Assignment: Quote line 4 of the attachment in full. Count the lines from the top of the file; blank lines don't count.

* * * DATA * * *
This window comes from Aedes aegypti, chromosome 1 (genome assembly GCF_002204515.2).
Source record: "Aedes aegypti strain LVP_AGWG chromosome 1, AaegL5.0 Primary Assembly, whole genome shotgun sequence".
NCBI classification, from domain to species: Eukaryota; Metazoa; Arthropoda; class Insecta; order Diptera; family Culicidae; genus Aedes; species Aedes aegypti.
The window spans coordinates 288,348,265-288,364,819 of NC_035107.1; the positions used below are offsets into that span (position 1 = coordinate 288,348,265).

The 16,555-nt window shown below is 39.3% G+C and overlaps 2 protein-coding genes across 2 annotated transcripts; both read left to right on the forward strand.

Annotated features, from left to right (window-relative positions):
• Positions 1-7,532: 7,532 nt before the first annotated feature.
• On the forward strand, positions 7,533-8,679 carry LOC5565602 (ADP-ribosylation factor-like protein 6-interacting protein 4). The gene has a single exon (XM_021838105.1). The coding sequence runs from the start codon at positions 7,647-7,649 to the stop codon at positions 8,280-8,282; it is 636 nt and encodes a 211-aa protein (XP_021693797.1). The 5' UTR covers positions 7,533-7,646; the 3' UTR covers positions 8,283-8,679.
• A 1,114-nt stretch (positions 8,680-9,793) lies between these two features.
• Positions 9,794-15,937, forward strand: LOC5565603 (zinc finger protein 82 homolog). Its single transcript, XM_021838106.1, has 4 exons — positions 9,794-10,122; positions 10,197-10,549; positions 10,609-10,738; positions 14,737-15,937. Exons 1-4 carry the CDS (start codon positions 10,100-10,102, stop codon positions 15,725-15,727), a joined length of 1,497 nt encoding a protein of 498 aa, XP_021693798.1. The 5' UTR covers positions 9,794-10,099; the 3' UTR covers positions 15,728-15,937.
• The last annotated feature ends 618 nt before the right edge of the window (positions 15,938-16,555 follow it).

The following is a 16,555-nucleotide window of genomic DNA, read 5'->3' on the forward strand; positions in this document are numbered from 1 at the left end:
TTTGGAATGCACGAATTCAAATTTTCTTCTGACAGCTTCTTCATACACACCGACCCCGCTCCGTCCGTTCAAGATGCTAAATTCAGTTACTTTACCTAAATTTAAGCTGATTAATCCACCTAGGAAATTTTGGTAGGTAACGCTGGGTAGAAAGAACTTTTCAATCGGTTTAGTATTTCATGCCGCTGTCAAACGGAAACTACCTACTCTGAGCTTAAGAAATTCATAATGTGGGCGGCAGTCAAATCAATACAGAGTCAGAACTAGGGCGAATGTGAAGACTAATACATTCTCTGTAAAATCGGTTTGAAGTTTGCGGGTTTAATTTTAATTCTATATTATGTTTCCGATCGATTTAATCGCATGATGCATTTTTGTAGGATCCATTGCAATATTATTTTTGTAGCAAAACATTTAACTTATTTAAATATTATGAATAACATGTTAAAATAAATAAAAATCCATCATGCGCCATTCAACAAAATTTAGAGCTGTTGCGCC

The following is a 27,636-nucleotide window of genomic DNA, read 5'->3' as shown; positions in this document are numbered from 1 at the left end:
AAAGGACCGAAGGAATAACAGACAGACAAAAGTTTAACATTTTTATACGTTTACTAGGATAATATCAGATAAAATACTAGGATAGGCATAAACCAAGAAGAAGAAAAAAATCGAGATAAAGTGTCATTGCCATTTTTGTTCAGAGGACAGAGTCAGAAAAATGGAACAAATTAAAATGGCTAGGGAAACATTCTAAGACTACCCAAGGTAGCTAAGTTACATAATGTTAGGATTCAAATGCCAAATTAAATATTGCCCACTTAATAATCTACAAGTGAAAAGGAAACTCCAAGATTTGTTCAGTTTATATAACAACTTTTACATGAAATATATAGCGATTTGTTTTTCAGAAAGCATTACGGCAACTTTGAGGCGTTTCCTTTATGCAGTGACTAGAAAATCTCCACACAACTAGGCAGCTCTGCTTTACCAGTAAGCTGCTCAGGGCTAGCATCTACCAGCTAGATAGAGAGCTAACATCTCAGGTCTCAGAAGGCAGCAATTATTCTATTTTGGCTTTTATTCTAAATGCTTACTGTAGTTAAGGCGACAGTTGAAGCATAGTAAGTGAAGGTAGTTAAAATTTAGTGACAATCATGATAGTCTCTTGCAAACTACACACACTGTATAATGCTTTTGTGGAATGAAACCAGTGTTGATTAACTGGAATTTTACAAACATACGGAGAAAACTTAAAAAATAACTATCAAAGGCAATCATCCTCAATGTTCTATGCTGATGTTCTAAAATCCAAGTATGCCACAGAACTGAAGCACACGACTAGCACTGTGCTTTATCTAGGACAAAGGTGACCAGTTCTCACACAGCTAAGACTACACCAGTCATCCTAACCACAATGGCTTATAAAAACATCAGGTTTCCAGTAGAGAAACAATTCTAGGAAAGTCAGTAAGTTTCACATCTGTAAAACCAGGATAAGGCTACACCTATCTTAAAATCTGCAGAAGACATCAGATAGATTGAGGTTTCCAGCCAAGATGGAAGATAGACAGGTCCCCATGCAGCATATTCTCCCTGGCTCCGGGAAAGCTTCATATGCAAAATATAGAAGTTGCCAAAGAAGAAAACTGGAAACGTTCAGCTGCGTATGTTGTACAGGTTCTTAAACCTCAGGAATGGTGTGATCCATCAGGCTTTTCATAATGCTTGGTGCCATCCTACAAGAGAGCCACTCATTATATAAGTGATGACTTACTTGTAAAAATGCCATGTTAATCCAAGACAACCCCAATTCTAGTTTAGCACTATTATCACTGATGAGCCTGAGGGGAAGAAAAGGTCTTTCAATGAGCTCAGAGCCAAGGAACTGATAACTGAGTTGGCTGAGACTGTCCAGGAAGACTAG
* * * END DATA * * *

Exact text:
The window spans coordinates 288,348,265-288,364,819 of NC_035107.1; the positions used below are offsets into that span (position 1 = coordinate 288,348,265).